Scorched Earth (2010-)
Wildfires are a common occurrence in California. A combination of extremely high temperatures, strong winds, a long drought, and population growth have produced lethal, fast-moving blazes. The late summer winds that blow into California from the Great Basin region, east of the state – the so-called “Diablo winds” – drop elevation as they move out towards sea level. That has a few knock-on effects. As the pressure increases at lower altitudes, the air gets warmer, the wind speed increases, and the humidity level drops. That produces ideal conditions for a fast-moving wildfire.
California has just experienced its hottest summer on record (2021), with less than 25% average rainfall. The heat dries out vegetation, making it all the more combustible if a spark ignites in the wrong place. The state is also still feeling the effects of a five-year drought that parched its forests, leaving tens of millions of dead trees in its wake – more fuel for the fire. California’s extremely wet 2016-2017 winter has also contributed to the spread of the blaze. The large amounts of vegetation that grew in the rain then dried out in the extremely hot summer that followed, providing even more fuel.
A presentation of my work from the past two decades. Hosted by APU California. (please click link above)
Fridays Rain Shadow (2020 -) by Marcus Doyle
My first impression of The Mojave was that it did not appear to be a desert at all. There were no sweeping sand dunes or large barrel cactus synonymous with the western deserts I had visited prior to this one. For the most part, the Mojave appeared almost ‘garden like,’ with an array of thorny plant life and Joshua Trees in a land otherwise known as a Rain Shadow.
On my first few trips the Mojave looked, and felt, uninhabitable. Everything was sharp, dry, and incredibly hot with temperatures often above 100 degrees. I knew early on that I wanted to get across the feeling of being in the desert and did not want to romanticize settings with beautiful soft light. The harsh midday sun and use of slow color film gave me the look and feel I wanted together with a 3-1 panoramic ratio, a format which is closest to what the human eye actually sees. This method of shooting enabled me to work quickly and instinctively.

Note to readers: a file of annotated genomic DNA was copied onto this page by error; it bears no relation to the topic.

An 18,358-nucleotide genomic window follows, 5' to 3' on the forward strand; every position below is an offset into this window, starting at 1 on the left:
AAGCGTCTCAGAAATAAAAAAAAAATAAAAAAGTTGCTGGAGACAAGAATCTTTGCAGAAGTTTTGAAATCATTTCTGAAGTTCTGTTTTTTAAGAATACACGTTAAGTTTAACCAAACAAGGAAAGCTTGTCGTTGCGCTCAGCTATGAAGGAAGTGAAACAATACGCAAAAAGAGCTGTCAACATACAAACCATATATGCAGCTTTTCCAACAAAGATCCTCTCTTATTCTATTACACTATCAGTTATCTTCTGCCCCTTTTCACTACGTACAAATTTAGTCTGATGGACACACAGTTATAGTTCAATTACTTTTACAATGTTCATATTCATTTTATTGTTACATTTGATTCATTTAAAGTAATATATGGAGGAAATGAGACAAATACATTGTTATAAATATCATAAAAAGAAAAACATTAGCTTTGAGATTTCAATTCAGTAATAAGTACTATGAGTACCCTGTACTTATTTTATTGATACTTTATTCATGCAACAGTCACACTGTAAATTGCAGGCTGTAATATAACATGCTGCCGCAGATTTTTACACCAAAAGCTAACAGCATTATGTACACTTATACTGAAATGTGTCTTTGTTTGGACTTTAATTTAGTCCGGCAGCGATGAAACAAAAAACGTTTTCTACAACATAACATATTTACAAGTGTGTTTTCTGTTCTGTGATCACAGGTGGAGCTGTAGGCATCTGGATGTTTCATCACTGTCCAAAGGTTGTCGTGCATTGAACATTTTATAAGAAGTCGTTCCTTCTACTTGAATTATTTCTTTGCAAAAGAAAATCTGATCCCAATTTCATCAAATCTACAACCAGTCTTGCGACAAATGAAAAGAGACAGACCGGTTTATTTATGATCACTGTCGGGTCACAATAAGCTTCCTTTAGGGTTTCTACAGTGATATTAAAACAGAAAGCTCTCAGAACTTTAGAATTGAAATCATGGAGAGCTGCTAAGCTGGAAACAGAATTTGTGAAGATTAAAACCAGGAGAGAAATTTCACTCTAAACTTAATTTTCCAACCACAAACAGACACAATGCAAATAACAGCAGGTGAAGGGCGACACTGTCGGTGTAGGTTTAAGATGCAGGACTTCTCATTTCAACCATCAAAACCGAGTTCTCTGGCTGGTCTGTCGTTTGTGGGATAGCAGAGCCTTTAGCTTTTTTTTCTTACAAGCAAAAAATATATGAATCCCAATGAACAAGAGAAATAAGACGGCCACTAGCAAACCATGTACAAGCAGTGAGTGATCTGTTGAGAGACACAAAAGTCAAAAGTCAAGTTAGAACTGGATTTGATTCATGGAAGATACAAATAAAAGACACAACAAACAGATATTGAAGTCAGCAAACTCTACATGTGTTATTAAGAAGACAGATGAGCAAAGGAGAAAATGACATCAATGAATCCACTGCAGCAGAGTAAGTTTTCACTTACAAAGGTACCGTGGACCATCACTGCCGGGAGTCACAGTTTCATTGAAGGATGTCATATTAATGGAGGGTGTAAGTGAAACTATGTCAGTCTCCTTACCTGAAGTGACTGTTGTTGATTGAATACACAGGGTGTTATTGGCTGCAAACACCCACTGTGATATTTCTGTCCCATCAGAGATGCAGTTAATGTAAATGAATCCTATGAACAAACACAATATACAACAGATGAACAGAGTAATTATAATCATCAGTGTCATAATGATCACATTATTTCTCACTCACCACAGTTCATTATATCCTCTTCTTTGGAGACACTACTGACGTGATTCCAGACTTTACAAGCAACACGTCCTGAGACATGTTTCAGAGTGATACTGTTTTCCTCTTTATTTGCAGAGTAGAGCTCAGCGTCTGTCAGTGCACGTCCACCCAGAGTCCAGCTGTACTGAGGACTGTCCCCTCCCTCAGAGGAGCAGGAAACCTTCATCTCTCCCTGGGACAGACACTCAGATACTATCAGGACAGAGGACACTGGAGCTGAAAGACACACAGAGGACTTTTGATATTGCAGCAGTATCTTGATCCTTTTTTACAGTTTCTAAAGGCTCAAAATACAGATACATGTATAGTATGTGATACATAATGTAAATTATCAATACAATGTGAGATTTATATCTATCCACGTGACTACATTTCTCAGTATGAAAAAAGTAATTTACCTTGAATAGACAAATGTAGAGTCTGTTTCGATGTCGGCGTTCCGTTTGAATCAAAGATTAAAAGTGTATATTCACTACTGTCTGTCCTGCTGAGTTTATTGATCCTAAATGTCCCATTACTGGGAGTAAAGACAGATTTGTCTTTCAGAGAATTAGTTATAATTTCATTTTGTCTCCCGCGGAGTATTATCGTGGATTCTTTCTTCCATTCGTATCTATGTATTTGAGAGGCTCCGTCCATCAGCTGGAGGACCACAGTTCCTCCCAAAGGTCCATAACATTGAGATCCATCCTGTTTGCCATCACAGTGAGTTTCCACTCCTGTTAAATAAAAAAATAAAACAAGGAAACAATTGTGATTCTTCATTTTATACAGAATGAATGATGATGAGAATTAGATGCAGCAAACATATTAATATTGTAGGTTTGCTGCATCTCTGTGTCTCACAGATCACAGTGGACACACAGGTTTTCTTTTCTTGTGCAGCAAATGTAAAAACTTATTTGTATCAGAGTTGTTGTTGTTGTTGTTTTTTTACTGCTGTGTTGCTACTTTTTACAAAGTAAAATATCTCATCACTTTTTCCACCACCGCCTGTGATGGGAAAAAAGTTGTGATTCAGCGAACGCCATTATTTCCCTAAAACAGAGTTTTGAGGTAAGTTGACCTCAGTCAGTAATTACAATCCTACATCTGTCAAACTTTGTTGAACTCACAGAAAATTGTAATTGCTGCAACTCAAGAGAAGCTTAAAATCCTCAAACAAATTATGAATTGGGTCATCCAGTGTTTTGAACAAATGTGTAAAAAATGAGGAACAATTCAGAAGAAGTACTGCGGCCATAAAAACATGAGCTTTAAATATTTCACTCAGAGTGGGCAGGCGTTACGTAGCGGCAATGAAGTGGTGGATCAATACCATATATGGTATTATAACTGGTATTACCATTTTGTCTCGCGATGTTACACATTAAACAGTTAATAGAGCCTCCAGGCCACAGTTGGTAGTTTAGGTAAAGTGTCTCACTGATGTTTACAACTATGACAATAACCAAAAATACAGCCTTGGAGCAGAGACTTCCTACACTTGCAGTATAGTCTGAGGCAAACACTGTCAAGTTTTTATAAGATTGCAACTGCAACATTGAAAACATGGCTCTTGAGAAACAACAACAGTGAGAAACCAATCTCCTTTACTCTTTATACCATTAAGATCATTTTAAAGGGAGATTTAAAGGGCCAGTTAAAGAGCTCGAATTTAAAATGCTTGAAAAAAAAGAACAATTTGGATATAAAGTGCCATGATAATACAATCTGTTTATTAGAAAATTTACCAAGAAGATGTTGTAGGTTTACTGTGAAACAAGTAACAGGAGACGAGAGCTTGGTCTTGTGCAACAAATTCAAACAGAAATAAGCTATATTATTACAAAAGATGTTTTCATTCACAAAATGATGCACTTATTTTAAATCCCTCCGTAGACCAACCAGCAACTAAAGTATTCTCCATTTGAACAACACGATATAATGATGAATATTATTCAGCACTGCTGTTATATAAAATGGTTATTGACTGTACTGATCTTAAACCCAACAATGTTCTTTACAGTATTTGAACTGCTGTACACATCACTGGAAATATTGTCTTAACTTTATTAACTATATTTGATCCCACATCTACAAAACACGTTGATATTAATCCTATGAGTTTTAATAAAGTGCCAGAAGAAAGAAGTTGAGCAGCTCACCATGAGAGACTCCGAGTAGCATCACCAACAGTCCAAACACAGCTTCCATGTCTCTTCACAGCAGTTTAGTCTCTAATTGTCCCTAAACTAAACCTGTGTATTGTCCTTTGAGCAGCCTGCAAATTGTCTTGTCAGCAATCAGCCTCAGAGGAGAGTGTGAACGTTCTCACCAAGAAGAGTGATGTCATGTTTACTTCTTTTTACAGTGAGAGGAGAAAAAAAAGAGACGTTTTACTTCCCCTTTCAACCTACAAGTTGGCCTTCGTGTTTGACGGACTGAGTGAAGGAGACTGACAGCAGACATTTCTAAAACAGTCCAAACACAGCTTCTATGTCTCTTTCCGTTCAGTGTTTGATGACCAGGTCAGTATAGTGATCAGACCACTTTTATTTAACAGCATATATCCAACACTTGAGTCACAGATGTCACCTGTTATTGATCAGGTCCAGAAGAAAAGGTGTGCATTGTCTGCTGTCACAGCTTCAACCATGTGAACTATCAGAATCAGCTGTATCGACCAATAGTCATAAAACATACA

I began looking for signs that people could exist in such an austere environment and began heading out to the desert every Friday. Driving mostly unpaved roads I was provided with an abundance of material from discarded old cars, to plane hangers and entire house contents littered through the Brittlebush.
Time moves slowly in the Rain Shadow, a place seemingly unaffected by pandemics and drought. Fires are consumed back to nature and decay of the man-made seems frozen in time.
This harsh arid environment brings with it a simple beauty like no other.
Night Vision (2004) by Matt Damsker
The photographs of Marcus Doyle transform the familiar spaces and landscapes of the modern world into twilight zones– nearly surreal, almost alien, yet always recognizable for what they are…Doyle’s large-format approach, with saturated colors that result from exposures as long as three hours, turns his unstaged tableaux into visions of exalted expectancy amidst man’s tendency to trivialize. Indeed, it is as if these easily overlooked spaces are awaiting the arrival of nothing less than an intergalactic mother ship. But Doyle doesn’t strive for any rhetorical or ironic effect, although his photographs are rich with aesthetic ironies. Photography, after all, is fundamentally about light, yet for the most part Doyle photographs darkness, painstakingly capturing the fugitive illumination that is always there yet often invisible to the naked eye. Just as ironic is the rigorous absence of human figuration, yet all of Doyle’s deserted landscapes have been impinged upon by human development, urban sprawl or feeble gestures that aim to reincorporate the natural world where man has more or less rolled over it.
Matt Damsker is an author and critic, who has written about photography and the arts for the Los Angeles Times, Hartford Courant, Philadelphia Bulletin, Rolling Stone magazine and other publications. His book, “Rock Voices”, was published in 1981 by St. Martin’s Press.
In Conversation: Michael Diemar (2008)
Night images, the urban sprawl, these are central to your work. Where do they stem from?